Take care of your money: This entrepreneur learns to balance her mission and business with financial health | News

occupation: Founder of entertwine, a startup that uses artificial intelligence to help people develop their careers in entertainment. She also works at a non-profit organization that helps people communicate with their congressman.

salary: $19,000 from non-profit business. She has not received a salary since her launch.

Goal: More funds to start it

Entrepreneur Kyiana Williams knows she has a brilliant startup: Her company intertwine uses artificial intelligence to help up-and-coming artists develop their entertainment careers.

Now she’s focused on finding additional investors who love her company’s mission as much as they love the AI ​​technology her company uses.

“(Too many potential investors) don’t care about the people we’re impacting or the good we’re providing, especially diverse, underrepresented communities,” said Williams, 26, of Los Angeles. “They just want the technology because it means that if I die tomorrow, the technology will still be alive.

In a perfect world, Williams wants investors who care about how she navigates a career in the largely freewheeling entertainment industry. She wants investors who see the potential for “work for all.” She’s looking for investors who dream bigger than “this could be sold to Google, and then we can be done and happy to be acquired.”

Williams first realized the need for her work as a playwriting professor at New York University. During her freshman year, she got a gig as a producer of a television show that would be a theatrical production. However, it was difficult to find the talent – a director, a lighting designer, several actors and more – to work on the production. She asked professors and others for help, but did not get the help she needed. Fortunately, the production did not go ahead, but Williams immediately realized the need for more hands-on help with the creatives.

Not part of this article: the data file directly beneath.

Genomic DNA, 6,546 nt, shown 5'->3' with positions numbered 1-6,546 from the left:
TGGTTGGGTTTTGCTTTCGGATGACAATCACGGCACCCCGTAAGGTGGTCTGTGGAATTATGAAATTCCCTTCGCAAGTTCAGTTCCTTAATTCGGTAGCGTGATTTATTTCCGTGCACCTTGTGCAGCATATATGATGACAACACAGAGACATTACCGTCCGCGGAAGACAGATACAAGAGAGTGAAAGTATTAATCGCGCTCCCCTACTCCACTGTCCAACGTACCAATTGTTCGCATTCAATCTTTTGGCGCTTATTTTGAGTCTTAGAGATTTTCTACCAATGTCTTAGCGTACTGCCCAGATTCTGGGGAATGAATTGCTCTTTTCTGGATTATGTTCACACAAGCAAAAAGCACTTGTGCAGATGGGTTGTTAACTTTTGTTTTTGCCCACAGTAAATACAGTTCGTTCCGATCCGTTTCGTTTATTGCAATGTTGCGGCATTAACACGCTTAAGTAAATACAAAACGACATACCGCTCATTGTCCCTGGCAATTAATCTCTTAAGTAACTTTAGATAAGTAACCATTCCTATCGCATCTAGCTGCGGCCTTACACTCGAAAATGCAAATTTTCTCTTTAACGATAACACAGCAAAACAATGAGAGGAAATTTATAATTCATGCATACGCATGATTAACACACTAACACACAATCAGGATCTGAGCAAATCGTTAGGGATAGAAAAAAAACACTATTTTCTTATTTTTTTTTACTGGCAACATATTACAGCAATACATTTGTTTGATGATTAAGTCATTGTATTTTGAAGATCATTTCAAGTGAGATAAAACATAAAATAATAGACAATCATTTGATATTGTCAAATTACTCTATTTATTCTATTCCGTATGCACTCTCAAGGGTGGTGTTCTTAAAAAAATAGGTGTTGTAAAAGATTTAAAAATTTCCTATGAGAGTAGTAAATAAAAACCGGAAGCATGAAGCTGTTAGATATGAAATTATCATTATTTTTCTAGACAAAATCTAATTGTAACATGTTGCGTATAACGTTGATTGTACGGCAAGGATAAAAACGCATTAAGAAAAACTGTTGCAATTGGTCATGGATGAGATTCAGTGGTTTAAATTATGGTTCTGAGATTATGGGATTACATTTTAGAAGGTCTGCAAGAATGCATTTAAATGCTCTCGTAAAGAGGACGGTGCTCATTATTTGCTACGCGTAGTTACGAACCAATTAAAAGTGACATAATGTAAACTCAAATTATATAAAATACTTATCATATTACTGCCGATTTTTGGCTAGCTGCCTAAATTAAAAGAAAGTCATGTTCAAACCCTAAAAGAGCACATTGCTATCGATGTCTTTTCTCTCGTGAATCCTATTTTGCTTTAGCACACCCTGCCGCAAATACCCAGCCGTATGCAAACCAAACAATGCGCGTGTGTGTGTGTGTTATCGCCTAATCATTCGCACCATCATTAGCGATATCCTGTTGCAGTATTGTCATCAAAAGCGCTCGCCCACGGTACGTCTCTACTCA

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“There’s no safety net,” Williams said. “There is no guide to being in this field with my degree.”

This is where intertwine, which started in 2019 but has been ramped up over the past two years, helps. Its goal is to be a career development center that follows graduates after college. Williams’ philosophy is that it’s counterintuitive that career centers only benefit college students, and she says post-college is when people need career help.

Basically, colleges are not designed to help graduates. Williams wants the interweaving to disrupt that system.

“What does this process look like to have someone take care of me when I graduate and help me in my career?” Williams asks. “What would that look like in a career that is as free and fluid as entertainment?”

Users sign up to socialize and receive personalized career counseling after completing a detailed questionnaire. Advice comes from AI advisors on the platform and virtually from people connecting with each other.

For example, if a person wants to be a showrunner but has no experience, the AI ​​advisor on the platform will recommend starting with a scriptwriting workshop. AI then offers several workshops tailored to the user’s location, including virtual ones such as WE Screenplay, The Blacklist, Sundance and others.

In addition, entertwine may suggest festivals for users to attend. The company hosts playwriting competitions and film festivals, providing crucial visibility for emerging film and television creatives.